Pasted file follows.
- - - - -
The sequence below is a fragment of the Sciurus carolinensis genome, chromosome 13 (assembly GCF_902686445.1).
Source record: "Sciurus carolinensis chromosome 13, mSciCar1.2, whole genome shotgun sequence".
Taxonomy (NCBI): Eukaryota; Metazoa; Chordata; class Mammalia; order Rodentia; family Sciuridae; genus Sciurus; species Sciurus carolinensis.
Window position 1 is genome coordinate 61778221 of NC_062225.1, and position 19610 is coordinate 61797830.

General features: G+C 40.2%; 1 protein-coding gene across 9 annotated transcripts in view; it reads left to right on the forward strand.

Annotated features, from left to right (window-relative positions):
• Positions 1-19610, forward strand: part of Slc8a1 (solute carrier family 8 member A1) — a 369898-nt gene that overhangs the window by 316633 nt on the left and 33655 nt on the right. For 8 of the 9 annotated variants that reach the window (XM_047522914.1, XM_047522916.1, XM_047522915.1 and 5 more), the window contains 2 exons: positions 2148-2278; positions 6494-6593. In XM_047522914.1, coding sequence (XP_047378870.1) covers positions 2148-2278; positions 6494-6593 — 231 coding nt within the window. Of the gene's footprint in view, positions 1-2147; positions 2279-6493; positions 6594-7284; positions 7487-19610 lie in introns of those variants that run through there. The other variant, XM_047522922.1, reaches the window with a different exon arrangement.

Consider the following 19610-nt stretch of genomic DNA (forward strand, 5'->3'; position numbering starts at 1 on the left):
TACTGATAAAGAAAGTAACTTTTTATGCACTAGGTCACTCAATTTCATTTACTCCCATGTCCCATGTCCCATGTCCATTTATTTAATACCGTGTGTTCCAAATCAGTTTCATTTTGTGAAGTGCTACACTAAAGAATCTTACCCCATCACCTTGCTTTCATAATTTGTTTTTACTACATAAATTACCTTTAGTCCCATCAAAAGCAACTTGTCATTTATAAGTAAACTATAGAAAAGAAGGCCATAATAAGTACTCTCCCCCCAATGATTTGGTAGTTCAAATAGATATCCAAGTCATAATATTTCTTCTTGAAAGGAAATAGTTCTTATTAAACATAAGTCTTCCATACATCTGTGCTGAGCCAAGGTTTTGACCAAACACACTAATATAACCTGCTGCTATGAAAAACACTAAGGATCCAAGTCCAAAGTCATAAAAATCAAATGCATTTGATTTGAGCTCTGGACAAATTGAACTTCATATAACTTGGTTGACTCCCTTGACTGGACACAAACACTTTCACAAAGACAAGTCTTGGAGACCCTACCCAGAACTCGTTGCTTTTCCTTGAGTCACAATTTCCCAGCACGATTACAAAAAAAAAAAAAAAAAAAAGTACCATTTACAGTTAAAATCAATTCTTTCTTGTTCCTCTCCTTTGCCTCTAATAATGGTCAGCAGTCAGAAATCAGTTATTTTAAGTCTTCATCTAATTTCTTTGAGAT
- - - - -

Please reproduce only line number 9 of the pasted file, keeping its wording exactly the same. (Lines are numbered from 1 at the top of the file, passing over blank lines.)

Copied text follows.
TACTGATAAAGAAAGTAACTTTTTATGCACTAGGTCACTCAATTTCATTTACTCCCATGTCCCATGTCCCATGTCCATTTATTTAATACCGTGTGTTCCAAATCAGTTTCATTTTGTGAAGTGCTACACTAAAGAATCTTACCCCATCACCTTGCTTTCATAATTTGTTTTTACTACATAAATTACCTTTAGTCCCATCAAAAGCAACTTGTCATTTATAAGTAAACTATAGAAAAGAAGGCCATAATAAGTACTCTCCCCCCAATGATTTGGTAGTTCAAATAGATATCCAAGTCATAATATTTCTTCTTGAAAGGAAATAGTTCTTATTAAACATAAGTCTTCCATACATCTGTGCTGAGCCAAGGTTTTGACCAAACACACTAATATAACCTGCTGCTATGAAAAACACTAAGGATCCAAGTCCAAAGTCATAAAAATCAAATGCATTTGATTTGAGCTCTGGACAAATTGAACTTCATATAACTTGGTTGACTCCCTTGACTGGACACAAACACTTTCACAAAGACAAGTCTTGGAGACCCTACCCAGAACTCGTTGCTTTTCCTTGAGTCACAATTTCCCAGCACGATTACAAAAAAAAAAAAAAAAAAAAGTACCATTTACAGTTAAAATCAATTCTTTCTTGTTCCTCTCCTTTGCCTCTAATAATGGTCAGCAGTCAGAAATCAGTTATTTTAAGTCTTCATCTAATTTCTTTGAGAT